Published by Anomie, spring 2015
A woman lies flat on the ground beneath almond blossom, her legs pumping against a tree. Runners everywhere warm up, cool down, stretch their limbs and hug their knees. Moving in pursuit of further movement with lines running from ears to connect them to the reaffirming beat of another world, they appear impervious to other people and cars, unfazed by obstacles as they look to keep going. Black tracksuit tops with fluorescent stripes, orange bands, matching shorts and bare legs, stripped of identity, luggage, keys, money even, but even in twos or threes, they seem seriously, strangely, alone.
How do you convey a perpetual state of mannered movement with arms held high? The first view of a painting by Benjamin Senior betrayed an arch, explosion of activity. What is this? Some form of revival of Chicago 1980’s colour, patterning and graphic cartooning Where does this madness, such a studied, opaque, build up of figure, reverberation, echoing, and spiralling on tempera surface come from? But from Chicago, suddenly, later perhaps, to the early renaissance where movement through space is echoed by a figure described once again, elsewhere, at the same time.
Senior is making work now, and has no need to reinvent the Renaissance experience of conveying movement. He has cartoons, comics, digital imagery and myriad other forms of visual language to consider in relation to paint – a whole gamut of heightened indulgence to enjoy, and yet his painting suggests a strong relationship with the art of the past. Senior’s work might, for example, have something to do with Carlo Carrà, or to Italian futurism in general, or to late nineteenth-century impressionism and symbolism. It was useful to think, in situ, how gesture and movement in paintings at the Prado convey expression, and the other way around. Expression starts to lack exactly that when the subject is the perpetual state of everyday self-improvement in isolation. Sport may be expressive but fitness most definitely is not, yet a patterned prismatic feeling does build up. Senior’s paintings of runners, swimmers, joggers, walkers and more recently, people held close within in the street, morph from observation to a fixed state, a graphic surface quality.
Nature is natural, but the unnatural nature of painting takes the surface and finish elsewhere. We are looking on with a somewhat perverted observation, not feeling how it is from the inside. The patterns that are set up are both lovely and absurd. Clothed and naked, sacred and perhaps profane, serene yet almost comical, what exactly the artist is saying isn’t always entirely clear, the relation between him, us and the subjects still fascinating He observes, we observe, but we are not being told. Limbs and loops and hoops settle into the surface, the grids and grilles of ironwork holds across, and language and fact are united in time. This quality of observation is also a touch voyeuristic: topless bathers seen through elaborate railings, girls exercising with rubber balls viewed from above, people stood or sat on their own, their bodies the centre of our attention in various states of undress. Absurd, alone, in pairs, or a gang with no conversation, the body is the object for the walker, swimmer and runner as much as it is for us.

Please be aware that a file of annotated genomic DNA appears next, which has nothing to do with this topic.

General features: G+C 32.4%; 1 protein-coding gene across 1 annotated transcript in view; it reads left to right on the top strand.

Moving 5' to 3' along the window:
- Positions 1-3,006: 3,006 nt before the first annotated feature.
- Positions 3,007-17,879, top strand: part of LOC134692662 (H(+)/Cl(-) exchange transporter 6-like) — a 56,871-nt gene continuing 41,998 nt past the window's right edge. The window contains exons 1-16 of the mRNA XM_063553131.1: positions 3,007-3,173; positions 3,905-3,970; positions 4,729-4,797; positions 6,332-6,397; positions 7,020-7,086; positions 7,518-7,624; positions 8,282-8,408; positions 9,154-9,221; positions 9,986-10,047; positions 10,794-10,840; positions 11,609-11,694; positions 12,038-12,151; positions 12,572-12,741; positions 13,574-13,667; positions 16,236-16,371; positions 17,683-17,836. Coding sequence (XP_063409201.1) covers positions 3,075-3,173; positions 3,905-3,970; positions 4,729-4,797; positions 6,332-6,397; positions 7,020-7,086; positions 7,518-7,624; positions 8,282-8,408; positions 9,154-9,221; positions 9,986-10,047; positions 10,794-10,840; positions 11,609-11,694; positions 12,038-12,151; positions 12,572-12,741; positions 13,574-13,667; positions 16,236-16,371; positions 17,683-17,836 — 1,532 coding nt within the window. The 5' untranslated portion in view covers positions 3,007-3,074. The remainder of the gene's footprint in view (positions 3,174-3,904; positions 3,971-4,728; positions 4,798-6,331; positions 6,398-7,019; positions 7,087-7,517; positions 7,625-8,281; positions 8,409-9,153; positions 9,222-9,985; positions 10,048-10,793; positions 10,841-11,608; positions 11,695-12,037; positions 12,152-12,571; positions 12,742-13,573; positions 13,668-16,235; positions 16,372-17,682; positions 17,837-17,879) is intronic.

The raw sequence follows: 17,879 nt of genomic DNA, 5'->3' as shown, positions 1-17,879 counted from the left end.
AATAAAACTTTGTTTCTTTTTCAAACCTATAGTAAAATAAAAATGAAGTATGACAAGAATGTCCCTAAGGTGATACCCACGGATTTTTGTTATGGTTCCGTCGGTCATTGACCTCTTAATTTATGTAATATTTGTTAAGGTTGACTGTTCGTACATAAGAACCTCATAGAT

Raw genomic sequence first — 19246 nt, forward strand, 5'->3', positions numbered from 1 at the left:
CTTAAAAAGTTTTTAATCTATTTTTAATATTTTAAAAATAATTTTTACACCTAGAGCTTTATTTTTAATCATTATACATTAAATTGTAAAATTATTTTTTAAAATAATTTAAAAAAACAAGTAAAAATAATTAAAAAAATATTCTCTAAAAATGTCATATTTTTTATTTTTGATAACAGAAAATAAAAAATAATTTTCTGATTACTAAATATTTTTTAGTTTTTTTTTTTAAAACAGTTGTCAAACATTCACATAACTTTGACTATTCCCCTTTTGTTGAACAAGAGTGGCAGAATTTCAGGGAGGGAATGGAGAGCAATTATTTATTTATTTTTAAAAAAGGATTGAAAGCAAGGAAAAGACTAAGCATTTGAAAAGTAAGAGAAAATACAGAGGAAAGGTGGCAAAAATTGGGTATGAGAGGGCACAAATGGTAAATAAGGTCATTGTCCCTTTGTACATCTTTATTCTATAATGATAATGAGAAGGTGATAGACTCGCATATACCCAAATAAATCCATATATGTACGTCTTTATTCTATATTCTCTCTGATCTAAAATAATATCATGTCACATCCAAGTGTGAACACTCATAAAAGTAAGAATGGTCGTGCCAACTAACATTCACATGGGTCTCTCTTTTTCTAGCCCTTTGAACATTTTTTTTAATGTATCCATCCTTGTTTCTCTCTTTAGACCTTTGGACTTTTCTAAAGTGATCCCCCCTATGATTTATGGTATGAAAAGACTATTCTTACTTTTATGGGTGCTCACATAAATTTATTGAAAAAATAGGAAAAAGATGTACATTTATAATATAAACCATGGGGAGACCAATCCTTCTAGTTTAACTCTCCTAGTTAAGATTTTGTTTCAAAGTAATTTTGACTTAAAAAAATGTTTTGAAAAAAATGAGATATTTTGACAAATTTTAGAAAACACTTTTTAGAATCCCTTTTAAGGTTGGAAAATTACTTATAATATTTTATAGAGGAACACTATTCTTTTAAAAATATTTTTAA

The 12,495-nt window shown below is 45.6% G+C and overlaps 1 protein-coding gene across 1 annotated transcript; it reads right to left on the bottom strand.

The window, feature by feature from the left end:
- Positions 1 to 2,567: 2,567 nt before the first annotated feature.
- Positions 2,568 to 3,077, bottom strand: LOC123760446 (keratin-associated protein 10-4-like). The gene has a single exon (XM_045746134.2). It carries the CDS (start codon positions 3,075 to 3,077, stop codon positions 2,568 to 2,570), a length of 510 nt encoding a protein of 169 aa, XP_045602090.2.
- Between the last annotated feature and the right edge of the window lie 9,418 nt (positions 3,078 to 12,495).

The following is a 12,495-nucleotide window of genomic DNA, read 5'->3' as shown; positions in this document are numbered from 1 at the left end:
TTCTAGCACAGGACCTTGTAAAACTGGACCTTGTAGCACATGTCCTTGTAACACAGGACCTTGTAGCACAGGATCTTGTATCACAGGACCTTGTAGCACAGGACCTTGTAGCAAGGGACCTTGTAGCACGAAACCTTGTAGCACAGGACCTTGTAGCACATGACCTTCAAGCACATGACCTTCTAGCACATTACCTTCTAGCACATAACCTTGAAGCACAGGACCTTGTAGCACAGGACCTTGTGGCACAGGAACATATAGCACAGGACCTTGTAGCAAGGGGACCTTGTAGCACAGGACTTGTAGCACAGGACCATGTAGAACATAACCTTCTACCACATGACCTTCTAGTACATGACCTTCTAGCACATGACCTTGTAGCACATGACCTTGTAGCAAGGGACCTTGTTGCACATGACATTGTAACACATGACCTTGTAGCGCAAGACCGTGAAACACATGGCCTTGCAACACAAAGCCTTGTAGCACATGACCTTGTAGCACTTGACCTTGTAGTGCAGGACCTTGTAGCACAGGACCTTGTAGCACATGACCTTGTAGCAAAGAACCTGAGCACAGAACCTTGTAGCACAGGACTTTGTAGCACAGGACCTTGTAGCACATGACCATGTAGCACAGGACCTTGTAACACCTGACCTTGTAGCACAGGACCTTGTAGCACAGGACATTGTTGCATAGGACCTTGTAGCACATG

Senior’s recent street scenes have demonstrated the evolution of his use of pattern, alluding to associative content, the heightened decoration of the street.
The ornamentation and decorative architectural elements add another layer of pattern-based complexity. The figures emerge and disappear into the scenes to varying degrees, returning to the Prado, a scene with a wicker basket in a Joachim Patenir painting, or the head of a dog in a Goya oil sketch. A Balthus-like hiker posing in Senior's directly luxuriant painting of Beacon Hill, 2014, is independent and trapped. There is a struggle between the relation to the surface and the over all pictorial. The figures do not express but are attractive, their stylised depiction a short hand for their conformity. From a compact rotation of action within the space, from trapped comic rendition, the sensibility and seriousness of painting fills the ground and a static still life makes the painting itself.
© Sacha Craddock - Mar. 2015